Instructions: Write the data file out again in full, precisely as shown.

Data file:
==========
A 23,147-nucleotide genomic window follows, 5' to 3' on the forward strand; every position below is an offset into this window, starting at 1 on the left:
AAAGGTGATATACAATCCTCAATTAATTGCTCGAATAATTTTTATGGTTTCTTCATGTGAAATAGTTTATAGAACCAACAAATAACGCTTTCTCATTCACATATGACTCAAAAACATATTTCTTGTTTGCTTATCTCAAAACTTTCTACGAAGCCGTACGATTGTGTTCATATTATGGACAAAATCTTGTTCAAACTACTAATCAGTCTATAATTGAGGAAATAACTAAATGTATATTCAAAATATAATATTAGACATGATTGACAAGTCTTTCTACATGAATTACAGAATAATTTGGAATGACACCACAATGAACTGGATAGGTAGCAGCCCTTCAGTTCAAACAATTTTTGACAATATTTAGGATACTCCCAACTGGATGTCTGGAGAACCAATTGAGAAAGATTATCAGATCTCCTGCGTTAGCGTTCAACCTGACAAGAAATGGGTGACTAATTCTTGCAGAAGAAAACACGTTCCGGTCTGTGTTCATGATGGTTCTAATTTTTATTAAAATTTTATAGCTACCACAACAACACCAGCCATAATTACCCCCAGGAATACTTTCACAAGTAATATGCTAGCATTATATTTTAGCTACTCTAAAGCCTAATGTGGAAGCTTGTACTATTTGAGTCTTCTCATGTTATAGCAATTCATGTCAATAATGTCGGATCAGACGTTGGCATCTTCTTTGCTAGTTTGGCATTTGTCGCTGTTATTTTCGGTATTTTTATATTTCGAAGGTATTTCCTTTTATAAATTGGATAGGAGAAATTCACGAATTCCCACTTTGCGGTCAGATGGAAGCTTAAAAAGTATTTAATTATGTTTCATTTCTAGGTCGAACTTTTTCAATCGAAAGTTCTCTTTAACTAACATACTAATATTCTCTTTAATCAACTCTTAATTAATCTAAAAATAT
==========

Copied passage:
A 23,147-nucleotide genomic window follows, 5' to 3' on the forward strand; every position below is an offset into this window, starting at 1 on the left:
AAAGGTGATATACAATCCTCAATTAATTGCTCGAATAATTTTTATGGTTTCTTCATGTGAAATAGTTTATAGAACCAACAAATAACGCTTTCTCATTCACATATGACTCAAAAACATATTTCTTGTTTGCTTATCTCAAAACTTTCTACGAAGCCGTACGATTGTGTTCATATTATGGACAAAATCTTGTTCAAACTACTAATCAGTCTATAATTGAGGAAATAACTAAATGTATATTCAAAATATAATATTAGACATGATTGACAAGTCTTTCTACATGAATTACAGAATAATTTGGAATGACACCACAATGAACTGGATAGGTAGCAGCCCTTCAGTTCAAACAATTTTTGACAATATTTAGGATACTCCCAACTGGATGTCTGGAGAACCAATTGAGAAAGATTATCAGATCTCCTGCGTTAGCGTTCAACCTGACAAGAAATGGGTGACTAATTCTTGCAGAAGAAAACACGTTCCGGTCTGTGTTCATGATGGTTCTAATTTTTATTAAAATTTTATAGCTACCACAACAACACCAGCCATAATTACCCCCAGGAATACTTTCACAAGTAATATGCTAGCATTATATTTTAGCTACTCTAAAGCCTAATGTGGAAGCTTGTACTATTTGAGTCTTCTCATGTTATAGCAATTCATGTCAATAATGTCGGATCAGACGTTGGCATCTTCTTTGCTAGTTTGGCATTTGTCGCTGTTATTTTCGGTATTTTTATATTTCGAAGGTATTTCCTTTTATAAATTGGATAGGAGAAATTCACGAATTCCCACTTTGCGGTCAGATGGAAGCTTAAAAAGTATTTAATTATGTTTCATTTCTAGGTCGAACTTTTTCAATCGAAAGTTCTCTTTAACTAACATACTAATATTCTCTTTAATCAACTCTTAATTAATCTAAAAATAT